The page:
Biology is an immensely diverse science. Biologists study life at all levels, from the fundamental building blocks (genes, proteins) to whole ecosystems in which myriads of species interact. Evolution is the unifying concept that runs through the life sciences, from the origin and diversification of life to understanding behaviour, to dealing with disease. Evolution through natural selection is the framework in biology in which specific details make sense. This unit explores how new species continue to arise while others go extinct and discusses the role of mutations as the raw material on which selection acts. It explains how information is transferred between generations through DNA, RNA and proteins, transformations which affect all aspects of biological form and function. Science builds and organises knowledge of life and evolution in the form of testable hypotheses. You will participate in inquiry-led practical classes investigating single-celled organisms and the diversity of form and function in plants and animals. By doing this unit of study, you will develop the ability to examine novel biological systems and understand the complex processes that have shaped those systems.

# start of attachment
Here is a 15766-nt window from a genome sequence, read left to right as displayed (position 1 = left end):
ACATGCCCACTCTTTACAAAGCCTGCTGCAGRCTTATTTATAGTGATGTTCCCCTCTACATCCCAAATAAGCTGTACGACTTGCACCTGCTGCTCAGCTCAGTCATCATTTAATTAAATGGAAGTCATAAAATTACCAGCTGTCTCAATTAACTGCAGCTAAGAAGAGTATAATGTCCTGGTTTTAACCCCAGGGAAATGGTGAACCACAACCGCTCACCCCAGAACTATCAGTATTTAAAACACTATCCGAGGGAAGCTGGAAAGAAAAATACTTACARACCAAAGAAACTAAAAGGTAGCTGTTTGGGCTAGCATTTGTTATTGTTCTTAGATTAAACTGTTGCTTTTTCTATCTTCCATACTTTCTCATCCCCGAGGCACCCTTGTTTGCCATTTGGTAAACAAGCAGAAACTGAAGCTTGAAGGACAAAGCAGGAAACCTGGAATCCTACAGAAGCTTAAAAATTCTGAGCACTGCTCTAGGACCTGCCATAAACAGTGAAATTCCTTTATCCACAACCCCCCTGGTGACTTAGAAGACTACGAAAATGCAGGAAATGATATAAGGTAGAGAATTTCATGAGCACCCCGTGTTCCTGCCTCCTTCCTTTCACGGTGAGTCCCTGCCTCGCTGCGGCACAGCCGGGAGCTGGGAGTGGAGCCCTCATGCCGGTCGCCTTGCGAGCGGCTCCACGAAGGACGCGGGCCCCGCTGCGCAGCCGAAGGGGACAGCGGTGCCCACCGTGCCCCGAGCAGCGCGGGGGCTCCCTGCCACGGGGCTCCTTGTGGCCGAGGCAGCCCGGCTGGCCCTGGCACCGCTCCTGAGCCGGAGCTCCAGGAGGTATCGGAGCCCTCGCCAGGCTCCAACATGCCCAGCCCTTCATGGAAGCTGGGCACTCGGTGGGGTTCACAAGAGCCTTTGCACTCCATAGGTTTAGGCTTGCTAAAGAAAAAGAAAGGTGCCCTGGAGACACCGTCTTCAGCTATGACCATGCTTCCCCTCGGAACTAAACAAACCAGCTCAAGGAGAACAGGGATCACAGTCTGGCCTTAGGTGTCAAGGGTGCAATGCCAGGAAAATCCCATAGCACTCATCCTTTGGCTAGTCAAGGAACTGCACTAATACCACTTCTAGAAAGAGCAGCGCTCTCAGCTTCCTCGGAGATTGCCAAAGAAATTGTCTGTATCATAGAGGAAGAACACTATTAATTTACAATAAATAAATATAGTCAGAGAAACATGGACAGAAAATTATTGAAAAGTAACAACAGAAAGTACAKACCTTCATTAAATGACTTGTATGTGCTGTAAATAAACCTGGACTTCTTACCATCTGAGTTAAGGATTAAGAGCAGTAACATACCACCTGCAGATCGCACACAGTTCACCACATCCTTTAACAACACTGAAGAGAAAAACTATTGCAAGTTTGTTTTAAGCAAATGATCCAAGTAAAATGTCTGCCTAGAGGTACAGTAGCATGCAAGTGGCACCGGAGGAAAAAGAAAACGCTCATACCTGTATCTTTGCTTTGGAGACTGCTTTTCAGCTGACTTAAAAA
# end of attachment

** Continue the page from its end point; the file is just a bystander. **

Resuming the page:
Two lectures per week; 11 x 3-hour lab classes; a field excursion
Writing task (10%), laboratory report (20%), laboratory notebook (10%), during semester tests and quizzes (20%), summative final exam (40%)
Knox, B., Ladiges, P.Y., Evans, B.K., Saint, R. (2014) Biology: an Australian focus, 5e, McGraw-Hill education, North Ryde, N.S.W
HSC Biology. Students who have not completed HSC Biology (or equivalent) are strongly advised to take the Biology Bridging Course (offered in February).
BIOL1001 or BIOL1911 or BIOL1991 or BIOL1906 or BIOL1996